The idea that our names, that what we call ourselves, might contain power, fascinated me all those years ago and it still does. Not merely as it relates to fictional stories, but also as it relates to our stories. The one we create and tell and live each day.

When I decided to pursue writing, to see if my passion was more than some casual interest or hobby, I didn’t call myself a writer.

I moved to L.A. and was spending 10+ hours a day at the page. And I couldn’t get enough of writing. I lived there for 10 months before ever going to the ocean and the beach which was about 15 miles away. But when people asked me what I did, I said, “Oh, um, well, I’m a former teacher, and, um, you know, an aspiring writer.”

I fumbled for words (ironic given my interest in wordsmithing).

When I started the MFA program at Spalding, and for most of this past decade since graduating, I did not call (have not called) myself a writer. At readings, when other people introduced me as a writer, I tended to cringe a little. I seemed to make excuses, tried to qualify the title with modifiers like aspiring and hopeful and wannabe, and with phrases like “I dream of one day becoming.”

Of course, during much of that time my writing was halted, was put on hold for various reasons, was in a state of suspension. So technically, I suppose, I was a Stalled Writer. A Writer in Stasis.



Last May, however, when I decided it was time I stopped all this lolly-gagging, when I decided I owed it to myself to give myself permission to write more routinely, I also started to consider myself as a writer. Sort of. If this blog allowed, that last part would have appeared in a much smaller, much more wispy font.

I started, secretly (i.e. in my own head) calling myself a writer.

Sounds like a small, trivial thing, really. But you remember the part above, the part about the power one has over a thing when he uses its one true name? Yep!

That’s why the names we call ourselves are so impactful. So important.

How many times have you called yourself something less than what you want to be known as (maybe echoing others, maybe simply given voice, or a name, to fears)?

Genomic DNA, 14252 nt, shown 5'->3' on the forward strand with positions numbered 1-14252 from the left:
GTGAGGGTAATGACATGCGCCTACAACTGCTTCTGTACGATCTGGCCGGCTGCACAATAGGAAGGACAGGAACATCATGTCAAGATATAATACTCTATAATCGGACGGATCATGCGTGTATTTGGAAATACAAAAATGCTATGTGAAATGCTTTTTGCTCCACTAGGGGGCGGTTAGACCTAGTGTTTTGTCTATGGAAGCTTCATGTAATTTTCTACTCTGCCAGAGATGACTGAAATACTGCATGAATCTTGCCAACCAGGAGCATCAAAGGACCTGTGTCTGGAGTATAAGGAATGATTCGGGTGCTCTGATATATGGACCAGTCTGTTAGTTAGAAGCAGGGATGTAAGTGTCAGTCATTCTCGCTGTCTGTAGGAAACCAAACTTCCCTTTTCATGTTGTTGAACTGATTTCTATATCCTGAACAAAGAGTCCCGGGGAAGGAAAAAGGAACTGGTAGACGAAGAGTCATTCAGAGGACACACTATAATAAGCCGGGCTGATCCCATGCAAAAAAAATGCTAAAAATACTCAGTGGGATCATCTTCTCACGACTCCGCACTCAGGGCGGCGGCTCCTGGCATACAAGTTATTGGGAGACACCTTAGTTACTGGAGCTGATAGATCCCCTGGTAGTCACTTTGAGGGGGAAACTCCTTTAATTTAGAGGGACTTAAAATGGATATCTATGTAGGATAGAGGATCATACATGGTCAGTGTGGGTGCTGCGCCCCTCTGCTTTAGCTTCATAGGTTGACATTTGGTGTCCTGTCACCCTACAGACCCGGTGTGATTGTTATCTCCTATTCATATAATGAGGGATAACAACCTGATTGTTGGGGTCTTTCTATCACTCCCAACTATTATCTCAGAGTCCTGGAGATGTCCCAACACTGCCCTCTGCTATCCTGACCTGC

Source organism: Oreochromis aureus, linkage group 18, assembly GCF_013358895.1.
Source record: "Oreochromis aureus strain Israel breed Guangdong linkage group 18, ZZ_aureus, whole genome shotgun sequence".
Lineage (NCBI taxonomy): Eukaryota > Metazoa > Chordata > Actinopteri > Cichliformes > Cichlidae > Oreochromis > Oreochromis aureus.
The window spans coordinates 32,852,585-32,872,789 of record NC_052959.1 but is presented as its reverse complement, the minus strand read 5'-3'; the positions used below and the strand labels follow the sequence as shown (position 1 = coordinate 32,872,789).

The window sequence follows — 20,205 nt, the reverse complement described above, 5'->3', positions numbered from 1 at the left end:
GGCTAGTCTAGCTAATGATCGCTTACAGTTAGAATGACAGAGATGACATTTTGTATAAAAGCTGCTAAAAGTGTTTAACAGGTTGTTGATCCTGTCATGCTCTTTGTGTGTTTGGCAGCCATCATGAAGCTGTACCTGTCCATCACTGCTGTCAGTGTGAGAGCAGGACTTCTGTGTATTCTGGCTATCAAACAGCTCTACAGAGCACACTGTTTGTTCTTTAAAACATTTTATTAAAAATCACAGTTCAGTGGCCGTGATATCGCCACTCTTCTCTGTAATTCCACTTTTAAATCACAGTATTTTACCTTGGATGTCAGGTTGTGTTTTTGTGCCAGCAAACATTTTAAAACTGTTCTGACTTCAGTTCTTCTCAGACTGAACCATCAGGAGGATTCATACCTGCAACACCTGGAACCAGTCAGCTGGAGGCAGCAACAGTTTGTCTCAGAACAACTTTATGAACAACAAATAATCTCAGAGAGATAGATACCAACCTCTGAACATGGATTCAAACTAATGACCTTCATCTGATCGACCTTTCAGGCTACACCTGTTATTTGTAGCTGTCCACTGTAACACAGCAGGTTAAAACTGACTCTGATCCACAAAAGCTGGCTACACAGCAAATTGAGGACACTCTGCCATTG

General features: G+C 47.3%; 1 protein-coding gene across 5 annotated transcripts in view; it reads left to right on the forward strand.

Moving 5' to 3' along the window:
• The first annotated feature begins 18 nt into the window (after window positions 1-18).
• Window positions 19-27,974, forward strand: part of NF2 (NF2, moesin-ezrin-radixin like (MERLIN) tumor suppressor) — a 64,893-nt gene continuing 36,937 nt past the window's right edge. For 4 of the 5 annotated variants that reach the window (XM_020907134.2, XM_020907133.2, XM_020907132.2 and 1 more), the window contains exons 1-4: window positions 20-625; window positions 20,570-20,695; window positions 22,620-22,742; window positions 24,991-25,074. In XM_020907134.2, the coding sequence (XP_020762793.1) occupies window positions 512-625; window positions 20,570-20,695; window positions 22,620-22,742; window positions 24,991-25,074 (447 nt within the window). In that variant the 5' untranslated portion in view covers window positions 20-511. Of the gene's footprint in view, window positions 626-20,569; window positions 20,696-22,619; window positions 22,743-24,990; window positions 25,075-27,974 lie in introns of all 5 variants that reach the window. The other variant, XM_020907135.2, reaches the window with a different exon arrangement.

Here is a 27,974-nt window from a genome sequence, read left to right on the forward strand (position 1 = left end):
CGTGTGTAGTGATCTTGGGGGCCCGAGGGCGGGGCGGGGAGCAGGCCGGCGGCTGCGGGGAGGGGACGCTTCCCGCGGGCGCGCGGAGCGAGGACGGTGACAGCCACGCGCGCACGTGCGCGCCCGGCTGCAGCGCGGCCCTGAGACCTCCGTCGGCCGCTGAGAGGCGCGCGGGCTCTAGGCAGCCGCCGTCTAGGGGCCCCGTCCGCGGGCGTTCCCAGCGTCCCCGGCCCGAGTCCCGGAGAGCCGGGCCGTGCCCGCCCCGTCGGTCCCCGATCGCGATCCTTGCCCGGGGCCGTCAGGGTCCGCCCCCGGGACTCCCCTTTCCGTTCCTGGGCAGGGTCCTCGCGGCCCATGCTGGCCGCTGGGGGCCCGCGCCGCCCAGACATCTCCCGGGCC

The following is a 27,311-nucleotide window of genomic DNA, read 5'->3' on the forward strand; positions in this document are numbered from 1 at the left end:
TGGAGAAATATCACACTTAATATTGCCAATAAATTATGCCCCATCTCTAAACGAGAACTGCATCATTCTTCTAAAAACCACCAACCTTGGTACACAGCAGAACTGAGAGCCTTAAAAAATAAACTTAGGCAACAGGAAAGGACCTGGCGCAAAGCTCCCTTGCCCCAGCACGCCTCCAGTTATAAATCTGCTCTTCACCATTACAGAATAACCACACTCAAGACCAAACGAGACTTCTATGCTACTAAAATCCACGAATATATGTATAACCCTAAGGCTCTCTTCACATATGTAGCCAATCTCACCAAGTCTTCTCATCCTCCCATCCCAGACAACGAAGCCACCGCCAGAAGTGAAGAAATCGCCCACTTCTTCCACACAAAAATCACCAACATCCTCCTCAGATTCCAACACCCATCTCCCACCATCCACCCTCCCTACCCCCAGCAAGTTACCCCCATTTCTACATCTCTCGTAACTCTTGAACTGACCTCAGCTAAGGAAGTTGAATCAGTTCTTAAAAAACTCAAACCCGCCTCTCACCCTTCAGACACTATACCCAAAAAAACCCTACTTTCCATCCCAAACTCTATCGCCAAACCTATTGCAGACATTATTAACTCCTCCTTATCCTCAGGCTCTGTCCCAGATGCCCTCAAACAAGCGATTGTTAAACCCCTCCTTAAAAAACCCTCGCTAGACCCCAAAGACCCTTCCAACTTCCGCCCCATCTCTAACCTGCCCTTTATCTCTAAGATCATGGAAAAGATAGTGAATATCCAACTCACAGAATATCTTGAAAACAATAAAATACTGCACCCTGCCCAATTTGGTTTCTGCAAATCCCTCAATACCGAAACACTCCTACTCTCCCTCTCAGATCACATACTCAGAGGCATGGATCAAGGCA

Okay, so how many times have you called yourself by the thing you feel called to do? Compelled to be?

My friend, Cat, a wonderful person and talented yoga teacher, is all about the power of affirmation. Not because she’s blindly positive. But because she gets one simple fact.

Affirmation - I Am Hope

Affirmation – I Am Hope

Names are transformative.

What other people call us has the potential to change us into the thing we are being called (like magic, good magic or dark magic). For better or worse. The same is true of the names we call ourselves.

And, sure, some people are strong enough to not turn into that thing, to endure the name calling, but they still end up indelibly changed as a result of the effort. For better or worse.

That’s one of the themes of my book. Which I need to get to revising now.

I’ll just say this. Last week, I decided it was time for me to start expressing this belief (That I AM A Writer) out loud . . . or at least more externally. To start identifying myself as a writer. Oddly enough, calling myself a writer in my own head has filled me with something I hadn’t expected, something I had completely forgotten about all these years after those old movies. It has filled me with a sense of power.

A sense of yes, that is who I am . . . what I am.

That’s why, last week, I ordered a new personalized license plate and wait with anticipation for its arrival. The word on it is short and unadorned – POET LW.

For some strange reason, I cannot wait for it to arrive. To put it on my car. To see it every time I go somewhere. Reminded, again and again, of the name I have given myself. The one I think that speaks to my deep down self . . . to an essential part of my nature.

What’s in a name? Everything, I think. Everything.

The real question, however, is this – what is the name you call yourself?

Namaste, Y’all!

“Armadillo” by Chris van Dyck is used via Creative Commons License on Flickr.